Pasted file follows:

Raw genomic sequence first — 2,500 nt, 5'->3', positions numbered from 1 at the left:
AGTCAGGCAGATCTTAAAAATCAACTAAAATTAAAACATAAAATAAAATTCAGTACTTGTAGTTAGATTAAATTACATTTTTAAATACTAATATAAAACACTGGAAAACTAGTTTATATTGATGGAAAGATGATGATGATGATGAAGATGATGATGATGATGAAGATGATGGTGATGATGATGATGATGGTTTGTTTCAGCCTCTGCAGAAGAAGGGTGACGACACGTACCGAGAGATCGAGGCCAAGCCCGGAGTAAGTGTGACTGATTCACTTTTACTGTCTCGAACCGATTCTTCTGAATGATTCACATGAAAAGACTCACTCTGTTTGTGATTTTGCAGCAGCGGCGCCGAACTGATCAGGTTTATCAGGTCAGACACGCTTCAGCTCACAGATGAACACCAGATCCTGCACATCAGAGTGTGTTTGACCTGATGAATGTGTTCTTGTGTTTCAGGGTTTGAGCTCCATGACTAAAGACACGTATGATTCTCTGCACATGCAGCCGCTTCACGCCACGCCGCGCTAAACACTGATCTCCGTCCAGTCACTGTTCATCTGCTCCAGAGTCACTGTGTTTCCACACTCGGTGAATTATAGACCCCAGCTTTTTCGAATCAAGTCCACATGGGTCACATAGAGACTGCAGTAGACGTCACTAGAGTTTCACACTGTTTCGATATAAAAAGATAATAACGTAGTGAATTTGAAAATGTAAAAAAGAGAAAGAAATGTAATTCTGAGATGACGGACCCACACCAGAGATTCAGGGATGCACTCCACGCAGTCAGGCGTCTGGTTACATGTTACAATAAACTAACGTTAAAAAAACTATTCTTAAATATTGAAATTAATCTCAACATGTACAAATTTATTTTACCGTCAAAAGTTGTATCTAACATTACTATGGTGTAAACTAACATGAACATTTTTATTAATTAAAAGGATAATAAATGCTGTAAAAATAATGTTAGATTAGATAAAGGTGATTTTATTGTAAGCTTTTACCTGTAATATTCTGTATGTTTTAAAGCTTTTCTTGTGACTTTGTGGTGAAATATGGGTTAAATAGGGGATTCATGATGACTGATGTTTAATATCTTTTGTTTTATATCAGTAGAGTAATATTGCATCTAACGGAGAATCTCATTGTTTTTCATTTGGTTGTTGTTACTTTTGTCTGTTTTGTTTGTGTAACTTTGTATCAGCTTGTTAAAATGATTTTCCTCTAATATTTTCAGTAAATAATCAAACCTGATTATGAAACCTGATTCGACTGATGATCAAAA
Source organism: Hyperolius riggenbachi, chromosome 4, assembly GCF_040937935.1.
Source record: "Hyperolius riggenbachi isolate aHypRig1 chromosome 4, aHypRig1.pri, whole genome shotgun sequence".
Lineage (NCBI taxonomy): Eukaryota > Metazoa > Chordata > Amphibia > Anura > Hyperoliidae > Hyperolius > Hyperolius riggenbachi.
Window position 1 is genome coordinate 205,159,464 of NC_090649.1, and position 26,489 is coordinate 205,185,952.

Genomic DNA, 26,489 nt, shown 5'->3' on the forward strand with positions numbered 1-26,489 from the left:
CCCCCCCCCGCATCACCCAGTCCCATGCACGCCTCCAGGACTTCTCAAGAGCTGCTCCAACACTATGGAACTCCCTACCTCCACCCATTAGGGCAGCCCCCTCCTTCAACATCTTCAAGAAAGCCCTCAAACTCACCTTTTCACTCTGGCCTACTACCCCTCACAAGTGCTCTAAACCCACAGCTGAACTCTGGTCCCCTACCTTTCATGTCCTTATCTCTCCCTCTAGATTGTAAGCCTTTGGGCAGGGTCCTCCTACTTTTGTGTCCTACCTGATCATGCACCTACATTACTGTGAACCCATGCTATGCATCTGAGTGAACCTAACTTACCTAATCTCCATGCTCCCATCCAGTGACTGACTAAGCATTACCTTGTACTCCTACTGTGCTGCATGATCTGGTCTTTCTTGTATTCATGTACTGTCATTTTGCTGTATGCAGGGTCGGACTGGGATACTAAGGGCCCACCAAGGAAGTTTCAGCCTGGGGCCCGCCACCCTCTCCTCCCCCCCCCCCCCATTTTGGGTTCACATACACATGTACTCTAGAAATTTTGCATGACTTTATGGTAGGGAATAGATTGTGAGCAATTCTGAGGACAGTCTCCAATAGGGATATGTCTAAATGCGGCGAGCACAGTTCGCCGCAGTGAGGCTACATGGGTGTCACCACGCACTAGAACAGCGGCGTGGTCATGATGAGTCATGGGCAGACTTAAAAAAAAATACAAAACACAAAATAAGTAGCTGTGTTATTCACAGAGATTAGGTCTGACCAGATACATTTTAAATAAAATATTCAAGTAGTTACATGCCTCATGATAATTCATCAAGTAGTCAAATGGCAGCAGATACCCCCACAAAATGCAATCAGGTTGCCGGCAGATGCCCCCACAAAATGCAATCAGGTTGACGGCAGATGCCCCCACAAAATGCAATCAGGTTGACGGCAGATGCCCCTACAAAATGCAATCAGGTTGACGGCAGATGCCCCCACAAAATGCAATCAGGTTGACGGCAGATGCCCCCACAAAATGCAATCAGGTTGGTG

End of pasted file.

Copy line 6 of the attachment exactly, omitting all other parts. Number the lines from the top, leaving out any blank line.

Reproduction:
Window position 1 is genome coordinate 205,159,464 of NC_090649.1, and position 26,489 is coordinate 205,185,952.